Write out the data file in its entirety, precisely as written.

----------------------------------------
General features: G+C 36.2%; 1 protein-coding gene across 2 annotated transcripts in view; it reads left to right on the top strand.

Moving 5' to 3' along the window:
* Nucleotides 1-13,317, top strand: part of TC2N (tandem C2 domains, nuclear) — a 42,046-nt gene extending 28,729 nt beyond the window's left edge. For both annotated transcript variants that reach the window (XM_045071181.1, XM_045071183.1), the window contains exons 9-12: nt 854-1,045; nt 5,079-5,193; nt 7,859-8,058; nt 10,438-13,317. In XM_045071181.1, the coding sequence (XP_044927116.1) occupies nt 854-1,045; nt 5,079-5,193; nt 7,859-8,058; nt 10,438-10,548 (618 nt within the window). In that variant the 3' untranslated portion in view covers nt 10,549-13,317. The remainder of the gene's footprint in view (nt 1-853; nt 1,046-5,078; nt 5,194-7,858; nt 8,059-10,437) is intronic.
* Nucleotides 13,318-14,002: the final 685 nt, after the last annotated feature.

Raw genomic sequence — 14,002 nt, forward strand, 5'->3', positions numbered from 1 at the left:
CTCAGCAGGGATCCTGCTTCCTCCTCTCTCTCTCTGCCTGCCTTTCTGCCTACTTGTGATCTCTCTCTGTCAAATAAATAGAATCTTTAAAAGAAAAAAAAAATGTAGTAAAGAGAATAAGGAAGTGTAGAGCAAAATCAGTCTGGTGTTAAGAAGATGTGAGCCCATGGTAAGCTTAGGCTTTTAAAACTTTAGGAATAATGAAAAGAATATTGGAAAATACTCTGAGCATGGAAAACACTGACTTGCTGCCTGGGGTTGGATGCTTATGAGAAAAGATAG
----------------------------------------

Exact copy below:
General features: G+C 36.2%; 1 protein-coding gene across 2 annotated transcripts in view; it reads left to right on the top strand.

Moving 5' to 3' along the window:
* Nucleotides 1-13,317, top strand: part of TC2N (tandem C2 domains, nuclear) — a 42,046-nt gene extending 28,729 nt beyond the window's left edge. For both annotated transcript variants that reach the window (XM_045071181.1, XM_045071183.1), the window contains exons 9-12: nt 854-1,045; nt 5,079-5,193; nt 7,859-8,058; nt 10,438-13,317. In XM_045071181.1, the coding sequence (XP_044927116.1) occupies nt 854-1,045; nt 5,079-5,193; nt 7,859-8,058; nt 10,438-10,548 (618 nt within the window). In that variant the 3' untranslated portion in view covers nt 10,549-13,317. The remainder of the gene's footprint in view (nt 1-853; nt 1,046-5,078; nt 5,194-7,858; nt 8,059-10,437) is intronic.
* Nucleotides 13,318-14,002: the final 685 nt, after the last annotated feature.

Raw genomic sequence — 14,002 nt, forward strand, 5'->3', positions numbered from 1 at the left:
CTCAGCAGGGATCCTGCTTCCTCCTCTCTCTCTCTGCCTGCCTTTCTGCCTACTTGTGATCTCTCTCTGTCAAATAAATAGAATCTTTAAAAGAAAAAAAAAATGTAGTAAAGAGAATAAGGAAGTGTAGAGCAAAATCAGTCTGGTGTTAAGAAGATGTGAGCCCATGGTAAGCTTAGGCTTTTAAAACTTTAGGAATAATGAAAAGAATATTGGAAAATACTCTGAGCATGGAAAACACTGACTTGCTGCCTGGGGTTGGATGCTTATGAGAAAAGATAG